The grower of trees, the gardener, the man born to farming, whose hands reach into the ground and sprout, to him the soil is a divine drug. He enters into death yearly, and comes back rejoicing. He has seen the light lie down in the dung heap, and rise again in the corn. His thought passes along the row ends like a mole. What miraculous seed has he swallowed that the unending sentence of his love flows out of his mouth like a vine clinging in the sunlight, and like water descending in the dark?
Sometimes, I forget that I am young.
I forget that I have only been blessed with a quarter of a century.
I forget that mistakes are part of trying.
I forget that fear is motivation, not food for anxiety.
I forget that friendship takes kindness, and openness.
I need to forget those who have made me less kind and less open.
I forget the way a first kiss feels.
I forget to smile sometimes.
I forget what it’s like to be wooed, except by myself.
I forget that it’s better to woo yourself than to expect others to do it for you.
I forget how to give a genuine hug to someone other than my mother and my father. Because I’m fearful others won’t return it.
I forget the sound of my first boyfriend’s voice.
I forget to eat well.
I forget to make eye contact, retail has killed a friendlier version of myself.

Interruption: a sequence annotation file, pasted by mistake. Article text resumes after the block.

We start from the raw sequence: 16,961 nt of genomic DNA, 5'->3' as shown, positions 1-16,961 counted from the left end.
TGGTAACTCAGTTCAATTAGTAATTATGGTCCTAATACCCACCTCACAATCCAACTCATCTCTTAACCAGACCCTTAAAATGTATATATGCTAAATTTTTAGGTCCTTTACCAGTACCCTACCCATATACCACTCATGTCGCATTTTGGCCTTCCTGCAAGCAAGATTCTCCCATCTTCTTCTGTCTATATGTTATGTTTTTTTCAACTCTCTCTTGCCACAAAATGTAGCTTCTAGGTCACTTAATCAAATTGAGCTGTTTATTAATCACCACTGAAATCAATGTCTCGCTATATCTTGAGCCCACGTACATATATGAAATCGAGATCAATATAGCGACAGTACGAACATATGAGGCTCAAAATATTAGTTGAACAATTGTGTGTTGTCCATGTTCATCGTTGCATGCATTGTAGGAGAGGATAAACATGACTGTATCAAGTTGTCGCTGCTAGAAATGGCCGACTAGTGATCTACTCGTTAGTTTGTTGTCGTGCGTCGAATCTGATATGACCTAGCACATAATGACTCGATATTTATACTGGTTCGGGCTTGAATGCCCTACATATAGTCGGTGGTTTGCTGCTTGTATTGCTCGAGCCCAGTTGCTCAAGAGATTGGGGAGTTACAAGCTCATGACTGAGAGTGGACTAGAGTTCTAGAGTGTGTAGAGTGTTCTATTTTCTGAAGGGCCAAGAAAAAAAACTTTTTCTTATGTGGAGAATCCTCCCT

I forget not to stand tall and act like I don’t care, because of how I was approached when I cared.
I forget that kindness and courage can go hand in hand.
I forget who I was when I was 19.
I forget what it looks like when someone wants to be your friend.
I forget because I remember that no one can change my life, only I can.
I remember these wonderful women who have looked me in the eye, and told me good, and kind words. Strong words.
I forget that each day is a blessing. That each day is what I make it. That each day belongs to me and me alone.
I’m going to forget forgetting and start remembering.
– via thatkindofwoman
But the farmer he must feed us all.
The prayer at table is often uttered in thanksgiving to God for the food. But it is good to also include blessings for the farmer(s) who actually planted and cared and harvested ingredients of our food despite vagaries of sun, wind, and rain; for farmers to be able to continue on feeding themselves and the universe with healthy produce.